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Policies and strategies to retain and support the return of experienced GPs in direct patient care: the ReGROUP mixed-methods study

Research output: Contribution to journalArticle

Original languageEnglish
Number of pages326
JournalHealth Services and Delivery Research
Volume7
Issue number14
DOIs
DateAccepted/In press - 10 Apr 2019
DatePublished (current) - 10 Apr 2019

Abstract

Background
UK general practice faces a workforce crisis, with general practitioner (GP) shortages, organisational change, substantial pressures across the whole health-care system and an ageing population with increasingly complex health needs. GPs require lengthy training, so retaining the existing workforce is urgent and important.

Objectives
(1) To identify the key policies and strategies that might (i) facilitate the retention of experienced GPs in direct patient care or (ii) support the return of GPs following a career break. (2) To consider the feasibility of potentially implementing those policies and strategies.

Design
This was a comprehensive, mixed-methods study.

Setting
This study took place in primary care in England.

Participants
General practitioners registered in south-west England were surveyed. Interviews were with purposively selected GPs and primary care stakeholders. A RAND/UCLA Appropriateness Method (RAM) panel comprised GP partners and GPs working in national stakeholder organisations. Stakeholder consultations included representatives from regional and national groups.

Main outcome measures
Systematic review – factors affecting GPs’ decisions to quit and to take career breaks. Survey – proportion of GPs likely to quit, to take career breaks or to reduce hours spent in patient care within 5 years of being surveyed. Interviews – themes relating to GPs’ decision-making. RAM – a set of policies and strategies to support retention, assessed as ‘appropriate’ and ‘feasible’. Predictive risk modelling – predictive model to identify practices in south-west England at risk of workforce undersupply within 5 years. Stakeholder consultation – comments and key actions regarding implementing emergent policies and strategies from the research.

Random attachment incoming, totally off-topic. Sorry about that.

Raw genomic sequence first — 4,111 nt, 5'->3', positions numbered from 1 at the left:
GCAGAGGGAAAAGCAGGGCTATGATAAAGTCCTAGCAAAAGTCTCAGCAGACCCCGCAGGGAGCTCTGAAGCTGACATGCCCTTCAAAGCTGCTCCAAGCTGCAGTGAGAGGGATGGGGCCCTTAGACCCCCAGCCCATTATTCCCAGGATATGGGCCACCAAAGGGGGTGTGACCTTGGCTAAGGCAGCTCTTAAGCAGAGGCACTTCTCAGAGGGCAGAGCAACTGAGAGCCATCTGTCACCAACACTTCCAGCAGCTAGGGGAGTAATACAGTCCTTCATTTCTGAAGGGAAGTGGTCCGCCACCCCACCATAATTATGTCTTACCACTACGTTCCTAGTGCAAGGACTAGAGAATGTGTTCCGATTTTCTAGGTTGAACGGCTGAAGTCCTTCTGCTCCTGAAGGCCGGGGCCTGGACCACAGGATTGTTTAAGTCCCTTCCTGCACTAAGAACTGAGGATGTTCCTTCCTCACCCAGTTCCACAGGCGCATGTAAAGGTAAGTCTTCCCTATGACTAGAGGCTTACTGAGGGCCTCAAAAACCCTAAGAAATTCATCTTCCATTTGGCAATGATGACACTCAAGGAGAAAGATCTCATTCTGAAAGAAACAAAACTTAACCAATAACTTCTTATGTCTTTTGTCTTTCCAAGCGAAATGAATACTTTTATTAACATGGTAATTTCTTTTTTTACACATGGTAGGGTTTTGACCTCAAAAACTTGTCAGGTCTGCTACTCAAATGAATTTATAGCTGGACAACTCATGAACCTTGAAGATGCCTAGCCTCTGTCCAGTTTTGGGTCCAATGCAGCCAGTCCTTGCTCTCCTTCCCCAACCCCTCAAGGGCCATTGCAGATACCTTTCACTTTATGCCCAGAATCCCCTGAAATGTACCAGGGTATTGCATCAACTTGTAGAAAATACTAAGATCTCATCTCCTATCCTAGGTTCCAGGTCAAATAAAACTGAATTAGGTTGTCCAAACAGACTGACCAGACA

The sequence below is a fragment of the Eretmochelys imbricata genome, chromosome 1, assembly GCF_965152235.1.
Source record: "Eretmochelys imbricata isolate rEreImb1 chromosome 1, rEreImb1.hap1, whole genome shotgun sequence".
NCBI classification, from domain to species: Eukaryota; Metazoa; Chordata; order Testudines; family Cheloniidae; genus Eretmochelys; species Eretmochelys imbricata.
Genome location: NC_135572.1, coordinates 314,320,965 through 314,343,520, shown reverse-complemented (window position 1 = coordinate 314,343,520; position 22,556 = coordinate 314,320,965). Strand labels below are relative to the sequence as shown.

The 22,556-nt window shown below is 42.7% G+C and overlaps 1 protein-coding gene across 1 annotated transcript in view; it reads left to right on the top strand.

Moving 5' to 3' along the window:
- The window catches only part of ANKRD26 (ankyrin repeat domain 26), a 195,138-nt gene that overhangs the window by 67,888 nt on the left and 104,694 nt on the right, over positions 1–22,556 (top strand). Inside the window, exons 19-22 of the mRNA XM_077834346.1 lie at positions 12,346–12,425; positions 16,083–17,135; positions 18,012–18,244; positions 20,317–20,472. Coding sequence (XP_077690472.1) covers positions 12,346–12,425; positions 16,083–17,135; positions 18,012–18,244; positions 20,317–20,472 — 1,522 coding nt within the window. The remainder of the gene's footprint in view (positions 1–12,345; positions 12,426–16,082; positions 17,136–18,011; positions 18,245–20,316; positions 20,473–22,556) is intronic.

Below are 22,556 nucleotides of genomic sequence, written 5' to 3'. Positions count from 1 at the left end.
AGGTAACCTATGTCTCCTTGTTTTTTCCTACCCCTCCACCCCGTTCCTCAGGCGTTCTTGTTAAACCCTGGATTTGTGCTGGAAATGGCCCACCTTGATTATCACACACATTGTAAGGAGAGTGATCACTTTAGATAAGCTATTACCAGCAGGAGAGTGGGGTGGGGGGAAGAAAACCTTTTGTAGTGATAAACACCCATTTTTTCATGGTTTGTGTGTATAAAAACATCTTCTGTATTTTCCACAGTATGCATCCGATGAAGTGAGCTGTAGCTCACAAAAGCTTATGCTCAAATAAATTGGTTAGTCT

Results
Past research identified four job-related ‘push’ factors associated with leaving general practice: (1) workload, (2) job dissatisfaction, (3) work-related stress and (4) work–life balance. The survey, returned by 2248 out of 3370 GPs (67%) in the south-west of England, identified a high likelihood of quitting (37%), taking a career break (36%) or reducing hours (57%) within 5 years. Interviews highlighted three drivers of leaving general practice: (1) professional identity and value of the GP role, (2) fear and risk associated with service delivery and (3) career choices. The RAM panel deemed 24 out of 54 retention policies and strategies to be ‘appropriate’, with most also considered ‘feasible’, including identification of and targeted support for practices ‘at risk’ of workforce undersupply and the provision of formal career options for GPs wishing to undertake portfolio roles. Practices at highest risk of workforce undersupply within 5 years are those that have larger patient list sizes, employ more nurses, serve more deprived and younger populations, or have poor patient experience ratings. Actions for national organisations with an interest in workforce planning were identified. These included collection of data on the current scope of GPs’ portfolio roles, and the need for formal career pathways for key primary care professionals, such as practice managers.

Limitations
The survey, qualitative research and modelling were conducted in one UK region. The research took place within a rapidly changing policy environment, providing a challenge in informing emergent policy and practice.

Conclusions
This research identifies the basis for current concerns regarding UK GP workforce capacity, drawing on experiences in south-west England. Policies and strategies identified by expert stakeholders after considering these findings are likely to be of relevance in addressing GP retention in the UK. Collaborative, multidisciplinary research partnerships should investigate the effects of rolling out some of the policies and strategies described in this report.

Study registration
This study is registered as PROSPERO CRD42016033876 and UKCRN ID number 20700.

Funding
The National Institute for Health Research Health Services and Delivery Research programme.

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  • Full-text PDF (final published version)

    Rights statement: This is the final published version of the article (version of record). It first appeared online via NIHR at https://doi.org/10.3310/hsdr07140 . Please refer to any applicable terms of use of the publisher.

    Final published version, 44 MB, PDF document

    Licence: CC BY

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